The shareholder activist arena has traditionally been within the
U.S. capital markets, where a history of public and high-profile
activist campaigns has resulted in the establishment of well-known
activist players and has led to the rise of proxy advisors and
solicitors. Canada has witnessed both U.S. and domestic
players becoming increasingly involved in activist campaigns within
Canadian capital markets. In this context, the "rise of
shareholder activism" has been a relatively North American
As noted in a recent article published by the International Financial Law Review (April 9,
2014) the "rise of shareholder activism" is becoming more
prevalent in Europe, with research showing activist activity on the
continent increasing threefold from 2010 to 2012. While
European activism has been most prominent in the United Kingdom,
the increase has been attributed to the weakness of the European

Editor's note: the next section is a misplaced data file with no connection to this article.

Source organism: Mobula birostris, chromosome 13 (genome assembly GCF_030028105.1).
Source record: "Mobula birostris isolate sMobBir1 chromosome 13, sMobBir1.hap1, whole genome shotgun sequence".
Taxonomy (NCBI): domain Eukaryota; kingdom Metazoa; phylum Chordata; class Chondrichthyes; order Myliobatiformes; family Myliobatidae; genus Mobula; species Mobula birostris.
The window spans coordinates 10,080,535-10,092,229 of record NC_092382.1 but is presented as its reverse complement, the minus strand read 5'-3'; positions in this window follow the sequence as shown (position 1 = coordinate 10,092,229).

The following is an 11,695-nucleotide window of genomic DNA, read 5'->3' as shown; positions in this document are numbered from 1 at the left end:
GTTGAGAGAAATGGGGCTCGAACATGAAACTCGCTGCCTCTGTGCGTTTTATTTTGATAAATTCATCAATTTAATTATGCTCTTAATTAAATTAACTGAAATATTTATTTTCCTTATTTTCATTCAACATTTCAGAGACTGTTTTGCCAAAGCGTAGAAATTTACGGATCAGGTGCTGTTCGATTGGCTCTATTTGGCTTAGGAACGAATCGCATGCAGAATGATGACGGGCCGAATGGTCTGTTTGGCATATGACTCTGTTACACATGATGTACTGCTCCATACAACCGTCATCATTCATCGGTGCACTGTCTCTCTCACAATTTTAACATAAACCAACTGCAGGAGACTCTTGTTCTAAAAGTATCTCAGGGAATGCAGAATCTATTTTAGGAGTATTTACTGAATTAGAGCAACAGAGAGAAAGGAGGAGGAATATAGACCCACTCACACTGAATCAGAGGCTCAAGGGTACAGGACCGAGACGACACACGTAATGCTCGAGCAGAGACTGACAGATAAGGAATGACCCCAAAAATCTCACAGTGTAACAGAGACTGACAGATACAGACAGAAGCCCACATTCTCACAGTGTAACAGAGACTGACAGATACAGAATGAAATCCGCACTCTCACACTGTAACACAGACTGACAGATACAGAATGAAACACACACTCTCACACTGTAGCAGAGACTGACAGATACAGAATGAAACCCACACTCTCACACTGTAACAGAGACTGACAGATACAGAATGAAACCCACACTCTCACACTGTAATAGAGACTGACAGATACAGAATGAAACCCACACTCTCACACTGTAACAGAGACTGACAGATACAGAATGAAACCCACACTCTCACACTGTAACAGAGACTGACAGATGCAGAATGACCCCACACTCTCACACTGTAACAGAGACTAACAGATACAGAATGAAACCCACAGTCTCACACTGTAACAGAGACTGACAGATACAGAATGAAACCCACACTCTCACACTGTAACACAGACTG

capital markets generally and the poor financial performance of
strategic European institutions.
Other factors responsible for the increase activist sentiment
may be a growing shareholder base in Europe comprised of
opportunity‑seeking U.S.-based activists and institutional
investors. Such investors however may face structural
challenges in pursuing an activist agenda as a result of differing
regulatory frameworks across multiple European jurisdictions.
However, it appears that European investors, inspired by the
successes of activist campaigns from across the Atlantic, are also
leveraging their knowledge of the European regulatory framework in
seeking desired changes. The spread of shareholder activism
may not be limited to Europe however. Recently a U.S.-based
hedge fund has sought to shake up a Chilean bank through a
shareholder campaign in which it holds a minority investment.
Differences in legal and regional landscapes generally brings
both increased risk and opportunity to both strategic investors and
the companies they invest in. Cross‑border investment
activity may result in the intersection of different investing
strategies and expectations. In this climate of rising
shareholder activism, investors and companies alike should be aware
of global developments and issues in the activist space.
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